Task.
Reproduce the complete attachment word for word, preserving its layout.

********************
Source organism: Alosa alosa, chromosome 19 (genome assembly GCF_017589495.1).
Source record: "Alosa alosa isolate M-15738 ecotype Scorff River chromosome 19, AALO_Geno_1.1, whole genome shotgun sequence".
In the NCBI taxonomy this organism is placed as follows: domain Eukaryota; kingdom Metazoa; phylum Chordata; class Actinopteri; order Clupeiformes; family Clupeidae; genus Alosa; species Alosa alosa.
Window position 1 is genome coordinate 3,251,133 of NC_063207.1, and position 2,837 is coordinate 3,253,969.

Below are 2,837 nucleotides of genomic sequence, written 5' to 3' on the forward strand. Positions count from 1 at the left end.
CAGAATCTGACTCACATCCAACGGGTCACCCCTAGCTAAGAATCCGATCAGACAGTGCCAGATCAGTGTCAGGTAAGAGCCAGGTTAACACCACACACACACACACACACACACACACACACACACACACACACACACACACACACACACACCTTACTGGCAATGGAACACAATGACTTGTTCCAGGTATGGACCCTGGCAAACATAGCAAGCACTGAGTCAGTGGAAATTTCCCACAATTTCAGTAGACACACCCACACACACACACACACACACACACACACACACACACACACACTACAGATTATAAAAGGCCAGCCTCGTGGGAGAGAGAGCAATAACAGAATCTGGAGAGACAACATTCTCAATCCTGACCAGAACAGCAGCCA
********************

Source organism: Alosa alosa, chromosome 19 (genome assembly GCF_017589495.1).
Source record: "Alosa alosa isolate M-15738 ecotype Scorff River chromosome 19, AALO_Geno_1.1, whole genome shotgun sequence".
In the NCBI taxonomy this organism is placed as follows: domain Eukaryota; kingdom Metazoa; phylum Chordata; class Actinopteri; order Clupeiformes; family Clupeidae; genus Alosa; species Alosa alosa.
Window position 1 is genome coordinate 3,251,133 of NC_063207.1, and position 2,837 is coordinate 3,253,969.

Below are 2,837 nucleotides of genomic sequence, written 5' to 3' on the forward strand. Positions count from 1 at the left end.
CAGAATCTGACTCACATCCAACGGGTCACCCCTAGCTAAGAATCCGATCAGACAGTGCCAGATCAGTGTCAGGTAAGAGCCAGGTTAACACCACACACACACACACACACACACACACACACACACACACACACACACACACACACACACACCTTACTGGCAATGGAACACAATGACTTGTTCCAGGTATGGACCCTGGCAAACATAGCAAGCACTGAGTCAGTGGAAATTTCCCACAATTTCAGTAGACACACCCACACACACACACACACACACACACACACACACACACACACACTACAGATTATAAAAGGCCAGCCTCGTGGGAGAGAGAGCAATAACAGAATCTGGAGAGACAACATTCTCAATCCTGACCAGAACAGCAGCCA